From helpless chicks to sassy fledglings, baby birds make quite the journey as they grow. I’ve observed some fascinating behaviors while watching them in the Adirondack wilderness of New York during scouting trips for my avian tours. Studying them for hours from a safe distance helps me understand the trials of surviving in the wild (an important perspective for guides and frankly, anyone who wants to be a dedicated birder). But more importantly, it’s taught me that birds are the hardiest of creatures. Even in their most vulnerable stages, they find ways to stay unscathed—often with a little backup from their parents.
Preventing disease: What’s the best way to clean your bird feeders?Feeding birds can be a great source of joy, but feeders can increase the risk of disease transmission in the birds we love if feeders are not cleaned adequately. What’s the best cleaning method to prevent the spread of disease? According to an article published in the March issue of The Wilson Journal of Ornithology, researchers at Kutztown University in Pennsylvania recently conducted a study to determine the most effective way to reduce levels of Salmonella enterica enterica bacteria on wild bird feeders.
If you want to attract dragonflies to your garden, there are several ways to create a habitat to bring these brightly colored creatures zooming, hovering and darting across your landscape. Two involve smart planning; the third requires a bit of luck.
PennEnvironment is holding a press conference and clean-up on July 25 at the John Heinz Wildlife Refuge to highlight the problem of foam litter in our parks and celebrate the introduction of new legislation that would ban single-use polystyrene cups and take-out containers in Pennsylvania. The press conference will include the bill’s sponsor House Rep. Tim Briggs, John Heinz Refuge Manager Lamar Gore, and PennEnvironment’s Conservation Associate, Jessica Bellwoar, who will address the importance of keeping our parks safe, clean places to hike, paddle and play.
Letter from Executive Director, Greg Goldman
Native Plants Help Birds Adapt to Climate Change
Elmwood Park Zoo Partnership
The Central Park Effect Film Screening
Ruffed Grouse Help Lead the Way to Healthier Forests
Audubon Launches The Waterthrush Project in Chester and Berks Counties
Alliance for Watershed Education Fellowship
Join Us For The Public Opening Of The Discovery Center
Birdhouses make lovely additions to a yard or garden. They can be aesthetically pleasing and, depending on the type and placement of the birdhouse, can attract a variety of different birds. While the primary consideration when putting up a birdhouse is the birds, there are a few other organisms you should consider, too.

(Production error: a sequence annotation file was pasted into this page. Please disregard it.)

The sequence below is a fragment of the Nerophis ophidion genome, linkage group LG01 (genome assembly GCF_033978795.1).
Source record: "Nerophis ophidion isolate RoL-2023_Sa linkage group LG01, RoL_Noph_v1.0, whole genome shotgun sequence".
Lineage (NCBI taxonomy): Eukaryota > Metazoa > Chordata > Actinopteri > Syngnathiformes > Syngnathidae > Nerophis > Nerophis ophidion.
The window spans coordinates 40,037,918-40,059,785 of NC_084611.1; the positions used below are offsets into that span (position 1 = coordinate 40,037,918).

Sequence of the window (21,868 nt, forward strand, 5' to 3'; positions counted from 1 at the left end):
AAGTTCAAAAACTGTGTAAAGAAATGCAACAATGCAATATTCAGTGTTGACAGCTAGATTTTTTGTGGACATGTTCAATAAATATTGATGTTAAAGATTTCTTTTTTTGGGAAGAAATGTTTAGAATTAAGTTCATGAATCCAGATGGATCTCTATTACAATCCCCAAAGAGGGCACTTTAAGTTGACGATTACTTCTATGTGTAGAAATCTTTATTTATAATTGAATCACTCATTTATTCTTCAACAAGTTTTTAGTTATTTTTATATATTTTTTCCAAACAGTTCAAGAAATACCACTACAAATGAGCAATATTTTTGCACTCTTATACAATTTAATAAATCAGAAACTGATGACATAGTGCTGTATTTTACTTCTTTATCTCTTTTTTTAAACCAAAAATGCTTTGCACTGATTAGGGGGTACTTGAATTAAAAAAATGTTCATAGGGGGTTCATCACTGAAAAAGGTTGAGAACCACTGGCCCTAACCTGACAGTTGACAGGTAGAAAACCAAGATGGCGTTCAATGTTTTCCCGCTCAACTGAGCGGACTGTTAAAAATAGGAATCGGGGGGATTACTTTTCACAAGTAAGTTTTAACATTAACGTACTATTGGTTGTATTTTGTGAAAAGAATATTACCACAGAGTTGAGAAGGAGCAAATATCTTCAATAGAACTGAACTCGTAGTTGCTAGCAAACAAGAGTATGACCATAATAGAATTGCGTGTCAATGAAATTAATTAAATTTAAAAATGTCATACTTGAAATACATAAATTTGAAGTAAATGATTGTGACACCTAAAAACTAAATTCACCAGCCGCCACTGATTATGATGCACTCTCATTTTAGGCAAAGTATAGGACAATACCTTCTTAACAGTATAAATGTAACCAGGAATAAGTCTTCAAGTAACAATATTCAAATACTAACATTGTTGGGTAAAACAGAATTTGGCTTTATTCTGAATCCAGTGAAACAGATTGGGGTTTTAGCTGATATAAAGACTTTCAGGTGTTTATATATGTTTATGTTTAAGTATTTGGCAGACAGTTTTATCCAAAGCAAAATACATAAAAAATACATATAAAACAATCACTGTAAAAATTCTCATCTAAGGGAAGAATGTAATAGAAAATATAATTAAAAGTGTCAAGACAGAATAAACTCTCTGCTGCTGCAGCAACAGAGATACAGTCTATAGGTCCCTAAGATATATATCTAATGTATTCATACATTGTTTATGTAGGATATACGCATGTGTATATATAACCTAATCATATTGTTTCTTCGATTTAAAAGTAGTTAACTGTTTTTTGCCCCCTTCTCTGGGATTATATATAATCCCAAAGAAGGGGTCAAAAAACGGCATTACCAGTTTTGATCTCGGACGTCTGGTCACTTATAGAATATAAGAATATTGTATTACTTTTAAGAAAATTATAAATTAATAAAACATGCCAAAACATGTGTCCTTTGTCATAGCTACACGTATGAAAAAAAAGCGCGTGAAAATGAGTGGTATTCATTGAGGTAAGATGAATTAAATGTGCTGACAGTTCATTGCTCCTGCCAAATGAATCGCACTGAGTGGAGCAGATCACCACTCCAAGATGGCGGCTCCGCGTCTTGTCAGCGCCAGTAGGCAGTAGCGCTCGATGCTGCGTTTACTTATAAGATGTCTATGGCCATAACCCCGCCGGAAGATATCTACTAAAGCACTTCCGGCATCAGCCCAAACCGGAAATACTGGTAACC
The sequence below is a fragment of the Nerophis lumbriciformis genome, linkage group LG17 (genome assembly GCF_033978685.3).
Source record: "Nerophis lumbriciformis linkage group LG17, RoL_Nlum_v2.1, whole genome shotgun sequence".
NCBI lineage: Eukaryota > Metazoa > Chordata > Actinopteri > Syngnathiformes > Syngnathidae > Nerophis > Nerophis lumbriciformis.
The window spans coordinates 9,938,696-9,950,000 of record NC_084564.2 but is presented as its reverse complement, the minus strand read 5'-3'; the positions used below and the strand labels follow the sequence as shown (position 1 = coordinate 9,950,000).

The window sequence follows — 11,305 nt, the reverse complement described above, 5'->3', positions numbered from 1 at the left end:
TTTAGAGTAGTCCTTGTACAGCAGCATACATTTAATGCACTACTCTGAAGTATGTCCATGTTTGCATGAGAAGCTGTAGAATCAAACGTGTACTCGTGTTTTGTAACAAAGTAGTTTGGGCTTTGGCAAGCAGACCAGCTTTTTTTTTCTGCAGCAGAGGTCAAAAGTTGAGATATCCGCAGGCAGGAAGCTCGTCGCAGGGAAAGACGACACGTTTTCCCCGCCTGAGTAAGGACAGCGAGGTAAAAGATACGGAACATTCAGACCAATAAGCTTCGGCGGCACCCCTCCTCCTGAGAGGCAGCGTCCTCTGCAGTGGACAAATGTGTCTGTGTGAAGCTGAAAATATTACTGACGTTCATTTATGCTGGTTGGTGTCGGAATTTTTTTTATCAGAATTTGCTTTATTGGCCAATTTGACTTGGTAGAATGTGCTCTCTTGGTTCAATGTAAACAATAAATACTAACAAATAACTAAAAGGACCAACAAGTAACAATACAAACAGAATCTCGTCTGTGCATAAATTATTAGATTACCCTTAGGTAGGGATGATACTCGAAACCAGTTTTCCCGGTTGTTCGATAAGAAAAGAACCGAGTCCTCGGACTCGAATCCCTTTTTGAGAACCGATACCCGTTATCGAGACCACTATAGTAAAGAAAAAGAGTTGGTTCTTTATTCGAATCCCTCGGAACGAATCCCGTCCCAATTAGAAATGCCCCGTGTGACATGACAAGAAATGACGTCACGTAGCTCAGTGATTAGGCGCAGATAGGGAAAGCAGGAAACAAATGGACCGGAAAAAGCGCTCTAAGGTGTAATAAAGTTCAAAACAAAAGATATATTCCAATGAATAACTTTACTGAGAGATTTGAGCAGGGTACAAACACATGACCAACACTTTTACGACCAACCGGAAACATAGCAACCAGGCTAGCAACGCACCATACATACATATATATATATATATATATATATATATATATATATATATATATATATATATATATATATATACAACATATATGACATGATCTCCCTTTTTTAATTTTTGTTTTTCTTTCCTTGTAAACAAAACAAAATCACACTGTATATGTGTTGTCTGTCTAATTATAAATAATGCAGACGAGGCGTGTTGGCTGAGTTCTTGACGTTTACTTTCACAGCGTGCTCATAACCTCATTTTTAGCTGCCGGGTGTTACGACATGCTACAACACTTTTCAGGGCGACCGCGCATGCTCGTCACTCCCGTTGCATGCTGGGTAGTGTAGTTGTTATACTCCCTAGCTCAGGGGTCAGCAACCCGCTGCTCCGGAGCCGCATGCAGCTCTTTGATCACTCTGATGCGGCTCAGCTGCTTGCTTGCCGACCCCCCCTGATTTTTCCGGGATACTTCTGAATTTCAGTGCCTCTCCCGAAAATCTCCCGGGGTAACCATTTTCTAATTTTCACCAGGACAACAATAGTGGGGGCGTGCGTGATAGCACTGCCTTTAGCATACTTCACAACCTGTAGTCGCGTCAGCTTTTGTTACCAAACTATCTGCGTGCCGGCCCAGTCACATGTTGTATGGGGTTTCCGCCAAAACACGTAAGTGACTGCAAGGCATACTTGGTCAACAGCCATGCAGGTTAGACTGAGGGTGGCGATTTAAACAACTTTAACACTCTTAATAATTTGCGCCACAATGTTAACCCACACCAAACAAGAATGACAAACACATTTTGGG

Some animals share and pass down knowledge, creating cultural traditions, but one species of bird is really good at it.
For millions of years, flowering plants have engaged in an intricate ecological dance, evolving to protect themselves from predators and pathogens while, at the same time, developing ways to attract potential pollinators–both important parts of the plant’s life cycle. Pollinators, too, have been tied up in this tango, a back and forth of creating and overcoming attraction and resistance, access and exclusion, which, over time, has pushed each other to be perfect partners in their biological ballet. Here, we explore the intimate connections plants and pollinators depend on for survival and how this understanding can enhance our own efforts when gardening for wildlife.
As you explore wildlife landscaping recommendations, you will find a common theme around mowing. Conservationists are always encouraging people to mow their lawns less often or not to mow their fields from May to August. What is that all about?
FOR WILDLIFE GARDENERS, it may be time to say goodbye to the plastic and wooden fences that mark many property lines across the country. Though such fences may mute the sounds of street traffic, screen unsightly views and offer some privacy, you can accomplish those same goals—while providing food, cover and nesting places for birds, pollinators and other creatures—by planting a wildlife hedge.